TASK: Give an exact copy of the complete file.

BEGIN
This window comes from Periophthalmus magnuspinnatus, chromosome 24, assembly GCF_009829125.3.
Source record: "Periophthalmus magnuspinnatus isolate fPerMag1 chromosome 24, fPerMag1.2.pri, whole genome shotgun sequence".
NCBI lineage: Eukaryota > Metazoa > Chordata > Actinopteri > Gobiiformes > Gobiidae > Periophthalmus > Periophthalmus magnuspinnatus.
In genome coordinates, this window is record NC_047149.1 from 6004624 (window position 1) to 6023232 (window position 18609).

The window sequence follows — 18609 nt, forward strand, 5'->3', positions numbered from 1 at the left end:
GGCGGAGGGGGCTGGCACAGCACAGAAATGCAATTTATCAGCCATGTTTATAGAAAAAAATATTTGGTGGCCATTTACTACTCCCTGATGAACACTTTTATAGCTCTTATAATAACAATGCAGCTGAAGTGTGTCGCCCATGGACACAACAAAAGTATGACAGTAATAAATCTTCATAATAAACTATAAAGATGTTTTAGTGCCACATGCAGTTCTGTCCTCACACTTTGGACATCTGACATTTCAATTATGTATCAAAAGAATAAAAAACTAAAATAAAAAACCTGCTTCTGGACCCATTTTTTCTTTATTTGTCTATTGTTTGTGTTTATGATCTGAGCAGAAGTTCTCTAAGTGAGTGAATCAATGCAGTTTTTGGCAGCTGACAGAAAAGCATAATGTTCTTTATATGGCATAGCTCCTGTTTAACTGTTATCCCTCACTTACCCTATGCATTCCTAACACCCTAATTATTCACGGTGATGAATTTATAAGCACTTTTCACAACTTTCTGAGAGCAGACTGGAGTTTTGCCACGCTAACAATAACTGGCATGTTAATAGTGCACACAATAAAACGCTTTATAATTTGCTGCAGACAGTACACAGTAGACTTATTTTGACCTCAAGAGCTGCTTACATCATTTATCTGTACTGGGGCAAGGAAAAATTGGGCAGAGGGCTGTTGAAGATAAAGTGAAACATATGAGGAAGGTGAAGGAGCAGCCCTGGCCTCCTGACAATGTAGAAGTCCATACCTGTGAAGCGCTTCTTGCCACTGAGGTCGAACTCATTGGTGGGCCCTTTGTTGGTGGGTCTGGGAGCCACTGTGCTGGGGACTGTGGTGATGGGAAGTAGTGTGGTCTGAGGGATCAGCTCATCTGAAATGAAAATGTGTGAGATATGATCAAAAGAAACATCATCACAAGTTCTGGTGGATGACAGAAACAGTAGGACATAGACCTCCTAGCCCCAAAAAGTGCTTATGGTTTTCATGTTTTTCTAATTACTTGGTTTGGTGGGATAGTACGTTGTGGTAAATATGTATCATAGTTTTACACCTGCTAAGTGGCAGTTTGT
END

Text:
This window comes from Periophthalmus magnuspinnatus, chromosome 24, assembly GCF_009829125.3.
Source record: "Periophthalmus magnuspinnatus isolate fPerMag1 chromosome 24, fPerMag1.2.pri, whole genome shotgun sequence".
NCBI lineage: Eukaryota > Metazoa > Chordata > Actinopteri > Gobiiformes > Gobiidae > Periophthalmus > Periophthalmus magnuspinnatus.
In genome coordinates, this window is record NC_047149.1 from 6004624 (window position 1) to 6023232 (window position 18609).

The window sequence follows — 18609 nt, forward strand, 5'->3', positions numbered from 1 at the left end:
GGCGGAGGGGGCTGGCACAGCACAGAAATGCAATTTATCAGCCATGTTTATAGAAAAAAATATTTGGTGGCCATTTACTACTCCCTGATGAACACTTTTATAGCTCTTATAATAACAATGCAGCTGAAGTGTGTCGCCCATGGACACAACAAAAGTATGACAGTAATAAATCTTCATAATAAACTATAAAGATGTTTTAGTGCCACATGCAGTTCTGTCCTCACACTTTGGACATCTGACATTTCAATTATGTATCAAAAGAATAAAAAACTAAAATAAAAAACCTGCTTCTGGACCCATTTTTTCTTTATTTGTCTATTGTTTGTGTTTATGATCTGAGCAGAAGTTCTCTAAGTGAGTGAATCAATGCAGTTTTTGGCAGCTGACAGAAAAGCATAATGTTCTTTATATGGCATAGCTCCTGTTTAACTGTTATCCCTCACTTACCCTATGCATTCCTAACACCCTAATTATTCACGGTGATGAATTTATAAGCACTTTTCACAACTTTCTGAGAGCAGACTGGAGTTTTGCCACGCTAACAATAACTGGCATGTTAATAGTGCACACAATAAAACGCTTTATAATTTGCTGCAGACAGTACACAGTAGACTTATTTTGACCTCAAGAGCTGCTTACATCATTTATCTGTACTGGGGCAAGGAAAAATTGGGCAGAGGGCTGTTGAAGATAAAGTGAAACATATGAGGAAGGTGAAGGAGCAGCCCTGGCCTCCTGACAATGTAGAAGTCCATACCTGTGAAGCGCTTCTTGCCACTGAGGTCGAACTCATTGGTGGGCCCTTTGTTGGTGGGTCTGGGAGCCACTGTGCTGGGGACTGTGGTGATGGGAAGTAGTGTGGTCTGAGGGATCAGCTCATCTGAAATGAAAATGTGTGAGATATGATCAAAAGAAACATCATCACAAGTTCTGGTGGATGACAGAAACAGTAGGACATAGACCTCCTAGCCCCAAAAAGTGCTTATGGTTTTCATGTTTTTCTAATTACTTGGTTTGGTGGGATAGTACGTTGTGGTAAATATGTATCATAGTTTTACACCTGCTAAGTGGCAGTTTGT